Standard Chartered Says Peak Oil Demand Is Not Imminent

Yves here. As global conflicts seem way too likely to blow big, and US politics look, as Lambert would say, overly dynamic, the global warming train is not slowing down. Matthew Simmons and his peak oil confreres look to have called for a turn way too early. Needless to say, the projected continuing fossil fuel production levels are to the detriment of the environment and in due course, civilization as we know it.

Green energy projects, based on the neoliberal premise that letting people shop “smarter,” perhaps with tax incentives and disincentives and even mandating an end to new internal combustion car production, will curb fossil fuel use. The post explains that that is not expected to happen, at least not on anything resembling the timetable needed to prevent worst outcomes.

Contrast the post below with the recent peak oil consensus, oddly not updated in Wikipedia:

There was [when?] a consensus between industry leaders and analysts that world oil production would peak between 2010 and 2030, with a significant chance that the peak will occur before 2020. Dates after 2030 were considered implausible by some. Determining a more specific range is difficult due to the lack of certainty over the actual size of world oil reserves. Unconventional oil is not currently predicted to meet the expected shortfall even in a best-case scenario. For unconventional oil to fill the gap without “potentially serious impacts on the global economy”, oil production would have to remain stable after its peak, until 2035 at the earliest.

Now admittedly, the post is talking about oil demand, not supply, but there seems to be no concern that the spice will still flow.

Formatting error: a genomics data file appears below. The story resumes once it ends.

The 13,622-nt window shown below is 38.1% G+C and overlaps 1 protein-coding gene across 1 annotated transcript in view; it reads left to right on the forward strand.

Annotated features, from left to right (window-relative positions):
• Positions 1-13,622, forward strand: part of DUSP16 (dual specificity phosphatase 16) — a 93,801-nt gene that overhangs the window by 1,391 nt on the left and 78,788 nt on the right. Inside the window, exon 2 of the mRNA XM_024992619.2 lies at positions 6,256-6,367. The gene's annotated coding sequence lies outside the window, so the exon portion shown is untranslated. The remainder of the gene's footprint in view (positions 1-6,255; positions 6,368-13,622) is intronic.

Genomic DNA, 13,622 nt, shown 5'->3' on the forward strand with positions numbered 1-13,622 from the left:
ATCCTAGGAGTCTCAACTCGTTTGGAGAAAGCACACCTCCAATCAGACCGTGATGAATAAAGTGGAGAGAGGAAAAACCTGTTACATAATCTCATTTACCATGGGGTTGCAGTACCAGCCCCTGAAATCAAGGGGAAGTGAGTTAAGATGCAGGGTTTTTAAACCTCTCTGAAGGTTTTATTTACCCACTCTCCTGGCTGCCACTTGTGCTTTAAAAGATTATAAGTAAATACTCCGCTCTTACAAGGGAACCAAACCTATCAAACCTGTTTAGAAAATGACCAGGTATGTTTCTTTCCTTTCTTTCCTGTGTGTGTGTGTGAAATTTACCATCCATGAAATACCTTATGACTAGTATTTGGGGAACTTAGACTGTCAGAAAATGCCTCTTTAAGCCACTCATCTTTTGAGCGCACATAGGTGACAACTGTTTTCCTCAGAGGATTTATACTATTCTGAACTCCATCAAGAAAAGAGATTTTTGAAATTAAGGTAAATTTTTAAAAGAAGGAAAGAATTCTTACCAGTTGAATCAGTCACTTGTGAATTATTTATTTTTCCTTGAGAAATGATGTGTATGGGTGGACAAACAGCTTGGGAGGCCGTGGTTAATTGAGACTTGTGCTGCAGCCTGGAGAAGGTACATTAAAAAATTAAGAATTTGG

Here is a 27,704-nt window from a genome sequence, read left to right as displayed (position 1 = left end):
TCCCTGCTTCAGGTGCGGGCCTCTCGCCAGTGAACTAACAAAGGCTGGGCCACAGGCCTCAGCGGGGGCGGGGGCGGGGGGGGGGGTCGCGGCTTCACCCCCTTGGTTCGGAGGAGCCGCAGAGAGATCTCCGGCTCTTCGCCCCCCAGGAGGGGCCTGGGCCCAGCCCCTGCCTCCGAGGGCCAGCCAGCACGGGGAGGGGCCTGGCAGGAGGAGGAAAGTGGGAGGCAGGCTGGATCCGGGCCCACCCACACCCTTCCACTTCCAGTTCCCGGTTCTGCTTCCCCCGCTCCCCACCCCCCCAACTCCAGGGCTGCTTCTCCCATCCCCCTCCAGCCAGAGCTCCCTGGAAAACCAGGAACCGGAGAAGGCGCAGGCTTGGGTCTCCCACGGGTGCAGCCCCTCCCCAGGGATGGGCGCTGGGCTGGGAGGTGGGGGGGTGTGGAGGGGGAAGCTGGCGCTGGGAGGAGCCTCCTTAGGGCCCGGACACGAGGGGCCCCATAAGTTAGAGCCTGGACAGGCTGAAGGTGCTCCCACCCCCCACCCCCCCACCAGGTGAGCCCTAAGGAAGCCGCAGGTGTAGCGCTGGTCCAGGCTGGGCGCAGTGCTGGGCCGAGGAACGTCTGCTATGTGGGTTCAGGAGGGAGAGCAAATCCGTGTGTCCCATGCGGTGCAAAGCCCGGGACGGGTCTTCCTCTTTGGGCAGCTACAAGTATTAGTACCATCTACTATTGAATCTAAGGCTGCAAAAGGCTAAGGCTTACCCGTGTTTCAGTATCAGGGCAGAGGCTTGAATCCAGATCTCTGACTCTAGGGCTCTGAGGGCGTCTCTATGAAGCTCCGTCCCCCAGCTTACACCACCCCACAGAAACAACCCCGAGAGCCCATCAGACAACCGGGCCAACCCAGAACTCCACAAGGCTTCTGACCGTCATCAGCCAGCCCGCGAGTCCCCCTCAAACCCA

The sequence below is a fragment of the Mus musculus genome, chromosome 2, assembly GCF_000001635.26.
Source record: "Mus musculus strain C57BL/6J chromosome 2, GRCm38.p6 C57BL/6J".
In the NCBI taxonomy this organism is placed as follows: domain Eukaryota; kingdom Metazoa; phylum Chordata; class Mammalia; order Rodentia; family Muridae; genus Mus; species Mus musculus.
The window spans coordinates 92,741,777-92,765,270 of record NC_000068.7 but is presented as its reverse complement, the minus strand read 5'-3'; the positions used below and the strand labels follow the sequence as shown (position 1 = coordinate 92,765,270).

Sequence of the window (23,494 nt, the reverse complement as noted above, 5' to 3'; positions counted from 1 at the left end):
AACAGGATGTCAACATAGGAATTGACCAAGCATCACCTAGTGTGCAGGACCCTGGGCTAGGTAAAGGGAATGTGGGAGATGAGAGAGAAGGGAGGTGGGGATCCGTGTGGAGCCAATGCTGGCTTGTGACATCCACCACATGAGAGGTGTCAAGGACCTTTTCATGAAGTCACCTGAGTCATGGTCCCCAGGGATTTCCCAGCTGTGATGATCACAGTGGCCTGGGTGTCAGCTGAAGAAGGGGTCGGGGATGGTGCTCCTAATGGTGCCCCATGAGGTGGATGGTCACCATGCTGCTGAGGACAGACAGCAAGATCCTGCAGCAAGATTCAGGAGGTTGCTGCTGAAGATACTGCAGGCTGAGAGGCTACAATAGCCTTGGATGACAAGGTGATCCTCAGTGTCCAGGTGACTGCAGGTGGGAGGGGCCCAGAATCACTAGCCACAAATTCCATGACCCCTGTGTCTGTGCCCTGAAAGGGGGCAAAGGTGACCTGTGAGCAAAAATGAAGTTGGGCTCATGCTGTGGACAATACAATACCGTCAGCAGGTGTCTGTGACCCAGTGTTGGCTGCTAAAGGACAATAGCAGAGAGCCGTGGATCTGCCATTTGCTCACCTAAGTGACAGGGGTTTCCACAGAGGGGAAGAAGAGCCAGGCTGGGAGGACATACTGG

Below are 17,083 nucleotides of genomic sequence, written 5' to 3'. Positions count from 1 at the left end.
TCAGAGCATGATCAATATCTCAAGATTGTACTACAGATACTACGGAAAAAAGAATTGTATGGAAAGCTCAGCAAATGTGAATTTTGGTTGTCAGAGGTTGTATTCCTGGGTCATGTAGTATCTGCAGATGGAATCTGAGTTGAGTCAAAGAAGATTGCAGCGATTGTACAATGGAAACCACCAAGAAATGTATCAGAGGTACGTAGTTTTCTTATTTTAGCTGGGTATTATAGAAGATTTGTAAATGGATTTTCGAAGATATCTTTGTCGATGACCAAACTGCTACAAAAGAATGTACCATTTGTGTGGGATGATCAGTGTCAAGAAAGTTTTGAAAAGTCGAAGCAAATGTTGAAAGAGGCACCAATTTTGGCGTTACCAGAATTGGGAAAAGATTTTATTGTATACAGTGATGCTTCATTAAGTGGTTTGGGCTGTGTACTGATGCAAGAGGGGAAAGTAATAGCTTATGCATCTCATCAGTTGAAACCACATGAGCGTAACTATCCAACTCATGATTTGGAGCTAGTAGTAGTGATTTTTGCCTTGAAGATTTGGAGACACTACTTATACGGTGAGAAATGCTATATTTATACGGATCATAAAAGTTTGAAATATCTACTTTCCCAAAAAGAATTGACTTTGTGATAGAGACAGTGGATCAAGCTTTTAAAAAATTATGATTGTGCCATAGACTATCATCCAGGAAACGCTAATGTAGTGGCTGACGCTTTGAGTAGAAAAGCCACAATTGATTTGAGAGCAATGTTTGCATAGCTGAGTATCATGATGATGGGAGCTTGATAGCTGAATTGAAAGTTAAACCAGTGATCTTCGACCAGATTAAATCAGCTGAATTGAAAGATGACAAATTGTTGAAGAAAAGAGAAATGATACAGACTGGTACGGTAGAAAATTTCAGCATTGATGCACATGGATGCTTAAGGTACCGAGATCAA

By Alex Kimani, a veteran finance writer, investor, engineer and researcher for Originally published at OilPrice

  • Whereas the short-term oil price outlook appears murky, leading oil agencies remain largely bullish about the long-term outlook.
  • Interestingly, over the medium-and long-term, only the IEA sees global oil demand peaking before 2030.
  • Standard Chartered has predicted global oil demand will hit 110.2 mb/d in 2030 and increase further to 113.5 mb/d in 2035.

The oil price rally has lately lost some steam, with WTI for May delivery and June Brent futures slipping more than 5% since Friday after the Energy Information Administration (EIA) released bearish weekly data that triggered demand concerns. According to the EIA, crude inventories rose 5.84 mb w/w and oil product inventories rose 6.57 mb; however, the builds relative to the five-year average were modest, at just 0.11mb for crude oil and 1.24mb for products. U.S. commercial inventories now stand 16.47mb below the five-year average, with crude inventories at Cushing 7.35 mb below the five-year average. The EIA also estimates U.S. crude oil output clocked in at 13.1 mb/d for a fifth consecutive week, 0.8 mb/d higher y/y but 0.2 mb/d lower than December 2023 production.